Forums / Property Investing / Help Needed! / cross-securitisation

Viewing 6 posts - 1 through 6 (of 6 total)
  • Profile photo of fewsterfewster
    Member
    @fewster
    Join Date: 2004
    Post Count: 5

    Hey guys,

    Just a couple of questions regarding cross-securitisation.

    1. What exactly is cross-securitisation.

    2. How does it work/what is the procedure.

    3. What is the benefit of cross-securitisation compared to setting up a normal p&i loan with two security properties.

    Cheers! [biggrin]

    Kano

    Profile photo of Mobile MortgageMobile Mortgage
    Member
    @mobile-mortgage
    Join Date: 2003
    Post Count: 913

    Hi Kano,
    Cross Securitisation also known as (X-Coll) Cross Collateralisation, occurs when a single loan is secured by Two or more properties,
    e.g., a Lending Institution include the equity in one property to cover the equity shortfall in the other property, the result is X-Coll, one loan secured by two or more properties.

    The downside to X-Coll, apart from accessing equity and refinancing issues to name a few, is the risk of loosing both properties in the advent of foreclosure, there are certain situations where X-Coll cannot be avoided, but in most cases it can and should be.

    Regards
    Steven
    Mortgage Broker

    info@mobilemortgagemarket.com.au
    http://www.mobilemortgagemarket.com.au
    Ph:0402483216
    Ph:1800 820 500
    VICTORIA

    PLEASE note comments made should not be taken as specific taxation, financial, legal or investment advice.

    Profile photo of preciserealtypreciserealty
    Member
    @preciserealty
    Join Date: 2004
    Post Count: 19

    not a go idea if you want your assets safe

    Profile photo of elika7264elika7264
    Member
    @elika7264
    Join Date: 2003
    Post Count: 160

    Hi Mortgage Broker,

    you posted the following:

    The downside to X-Coll, apart from accessing equity and refinancing issues to name a few, is the risk of loosing both properties in the advent of foreclosure, there are certain situations where X-Coll cannot be avoided, but in most cases it can and should be.

    If you buy a property and the bank requires additional security — how can you avoid not putting a second property on the line.[angry2] It seems to me that the only way to avoid X-Coll is to put down a sizeable deposit in the first instance, so that the bank is protected in the case of loan default.

    Also, could you explain what you meant by:

    The downside to X-Coll, ……. refinancing issues to name a few

    Just a few pointers to clarify your comments in relation to refinancing would be great.[biggrin]

    thanks

    Helen

    Profile photo of high flyerhigh flyer
    Member
    @high-flyer
    Join Date: 2003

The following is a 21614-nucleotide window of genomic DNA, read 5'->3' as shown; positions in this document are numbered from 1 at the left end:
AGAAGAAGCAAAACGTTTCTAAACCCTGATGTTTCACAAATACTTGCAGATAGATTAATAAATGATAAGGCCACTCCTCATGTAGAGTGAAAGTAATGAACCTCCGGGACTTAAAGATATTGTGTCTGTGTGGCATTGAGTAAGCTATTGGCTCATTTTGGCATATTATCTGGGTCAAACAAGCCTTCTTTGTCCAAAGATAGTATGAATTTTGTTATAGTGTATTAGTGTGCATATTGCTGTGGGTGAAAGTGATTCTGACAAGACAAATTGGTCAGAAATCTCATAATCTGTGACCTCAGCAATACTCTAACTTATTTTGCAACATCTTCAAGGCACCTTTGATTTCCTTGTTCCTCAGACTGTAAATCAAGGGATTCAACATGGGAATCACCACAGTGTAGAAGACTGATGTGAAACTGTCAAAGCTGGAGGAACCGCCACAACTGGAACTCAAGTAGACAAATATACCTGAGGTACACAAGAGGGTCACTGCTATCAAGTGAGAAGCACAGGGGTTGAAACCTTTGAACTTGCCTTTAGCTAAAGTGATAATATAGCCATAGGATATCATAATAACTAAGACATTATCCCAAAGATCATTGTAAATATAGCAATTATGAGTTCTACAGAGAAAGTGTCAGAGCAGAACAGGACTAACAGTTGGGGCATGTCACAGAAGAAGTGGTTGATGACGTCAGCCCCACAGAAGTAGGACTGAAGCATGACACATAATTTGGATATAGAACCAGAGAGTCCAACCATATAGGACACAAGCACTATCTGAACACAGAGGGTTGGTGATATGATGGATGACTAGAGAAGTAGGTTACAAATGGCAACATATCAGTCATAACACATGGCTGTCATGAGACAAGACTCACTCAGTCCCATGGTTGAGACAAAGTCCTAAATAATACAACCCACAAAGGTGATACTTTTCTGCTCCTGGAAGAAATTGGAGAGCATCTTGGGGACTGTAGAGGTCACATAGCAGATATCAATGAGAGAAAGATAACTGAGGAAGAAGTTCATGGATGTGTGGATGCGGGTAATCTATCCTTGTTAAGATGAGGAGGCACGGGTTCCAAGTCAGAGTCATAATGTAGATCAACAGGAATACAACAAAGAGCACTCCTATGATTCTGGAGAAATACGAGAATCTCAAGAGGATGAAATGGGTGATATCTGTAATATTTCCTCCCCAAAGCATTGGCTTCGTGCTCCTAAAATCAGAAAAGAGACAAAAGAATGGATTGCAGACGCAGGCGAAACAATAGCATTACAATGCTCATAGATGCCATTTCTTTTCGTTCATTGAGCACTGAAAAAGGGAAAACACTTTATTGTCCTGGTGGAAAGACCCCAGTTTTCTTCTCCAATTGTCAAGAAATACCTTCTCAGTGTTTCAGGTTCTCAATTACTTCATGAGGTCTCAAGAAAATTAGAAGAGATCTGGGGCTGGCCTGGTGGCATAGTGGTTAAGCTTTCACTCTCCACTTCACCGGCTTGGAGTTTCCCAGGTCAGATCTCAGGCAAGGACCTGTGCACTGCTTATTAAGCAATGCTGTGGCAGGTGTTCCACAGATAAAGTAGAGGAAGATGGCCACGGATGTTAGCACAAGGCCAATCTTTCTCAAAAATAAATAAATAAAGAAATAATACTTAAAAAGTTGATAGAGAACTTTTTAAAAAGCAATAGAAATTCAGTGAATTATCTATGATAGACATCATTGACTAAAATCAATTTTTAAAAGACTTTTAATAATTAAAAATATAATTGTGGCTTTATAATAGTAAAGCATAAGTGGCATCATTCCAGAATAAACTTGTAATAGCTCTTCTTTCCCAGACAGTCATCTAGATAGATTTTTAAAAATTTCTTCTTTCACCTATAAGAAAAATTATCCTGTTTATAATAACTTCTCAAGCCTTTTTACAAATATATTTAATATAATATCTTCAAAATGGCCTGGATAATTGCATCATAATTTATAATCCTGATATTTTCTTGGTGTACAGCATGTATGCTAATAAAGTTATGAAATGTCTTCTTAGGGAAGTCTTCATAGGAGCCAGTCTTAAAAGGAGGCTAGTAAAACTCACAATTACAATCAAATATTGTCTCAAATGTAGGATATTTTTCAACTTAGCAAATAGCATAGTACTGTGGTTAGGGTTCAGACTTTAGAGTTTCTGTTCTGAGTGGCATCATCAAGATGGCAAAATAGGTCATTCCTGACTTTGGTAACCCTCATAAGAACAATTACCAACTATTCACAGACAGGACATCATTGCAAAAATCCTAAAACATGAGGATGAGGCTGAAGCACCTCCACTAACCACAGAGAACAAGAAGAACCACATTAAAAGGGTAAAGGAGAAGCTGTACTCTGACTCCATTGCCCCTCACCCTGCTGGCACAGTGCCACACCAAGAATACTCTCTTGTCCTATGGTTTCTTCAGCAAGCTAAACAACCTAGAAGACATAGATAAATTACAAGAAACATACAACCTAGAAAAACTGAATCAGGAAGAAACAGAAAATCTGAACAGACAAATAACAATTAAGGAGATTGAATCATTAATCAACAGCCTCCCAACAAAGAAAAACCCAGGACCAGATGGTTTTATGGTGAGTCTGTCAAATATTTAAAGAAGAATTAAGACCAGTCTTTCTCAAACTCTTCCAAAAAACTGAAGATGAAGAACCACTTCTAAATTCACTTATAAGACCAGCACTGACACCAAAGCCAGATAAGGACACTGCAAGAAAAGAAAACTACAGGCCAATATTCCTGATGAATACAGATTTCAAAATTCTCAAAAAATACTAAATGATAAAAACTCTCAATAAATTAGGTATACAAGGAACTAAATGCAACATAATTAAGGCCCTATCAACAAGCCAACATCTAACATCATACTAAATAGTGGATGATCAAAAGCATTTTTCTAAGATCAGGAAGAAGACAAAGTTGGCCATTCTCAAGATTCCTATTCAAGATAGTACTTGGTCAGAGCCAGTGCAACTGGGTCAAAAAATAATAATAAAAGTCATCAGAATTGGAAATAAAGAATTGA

Post Count: 48

    Hi Helen,
    I am not a broker but one technique that is commonly use by investors is to apply a LOC against the equity you have in a property that you owned and use the fund as deposits for additional IPs. That way you only tied up one property with one loan and not risking other IPs in the event of foreclosure as pointed out by Steve. Also, when it comes to sell one of the IPs, you’ll only have one mortgage to discharge (less messy and cost less!). Same applies to refinancing. Plus your accountant will appreciate it too!
    In addition to the above, we also used different lending institions for each IPs. This way we can get our IPs revalued every couples of years. You stand a better chance of getting a higer valuation as different lending institutes have different set of criteria and valuation panels, etc.
    Other thing that comes to mind is, if service is not a issue try not to apply under joint names.
    I hope these make sense!

    Profile photo of Mobile MortgageMobile Mortgage
    Member
    @mobile-mortgage
    Join Date: 2003
    Post Count: 913

    Hi Helen,
    High Flyer is absolutely correct,

    In most cases there is no need to include a second property as security over a single loan,
    If you don’t have the required deposit and want to avoid X-Coll, simply access the equity in the second property in order to raise the required deposit on the new purchase, The LVR will be higher but the total loan amount remains the same.

    “Also, could you explain what you meant by:
    The downside to X-Coll, ……. refinancing issues to name a few
    Just a few pointers to clarify your comments in relation to refinancing would be great”

    Lets assume you have a portfolio of 3 IP’s all X-Colled, the 3rd is the only property that has increased in value, you decide to access the equity available in IP3 for a deposit on another purchase,
    unfortunately the bank declines your request for further finance(as they do from time to time)
    In this situation you are forced to refinance Three properties across to another lending institution in order to access the available equity in One property, I hope this helps,cheers.

    Regards
    Steven
    Mortgage Broker

    info@mobilemortgagemarket.com.au
    http://www.mobilemortgagemarket.com.au
    Ph:0402483216
    Ph:1800 820 500
    VICTORIA

    PLEASE note comments made should not be taken as specific taxation, financial, legal or investment advice.

Viewing 6 posts - 1 through 6 (of 6 total)

You must be logged in to reply to this topic.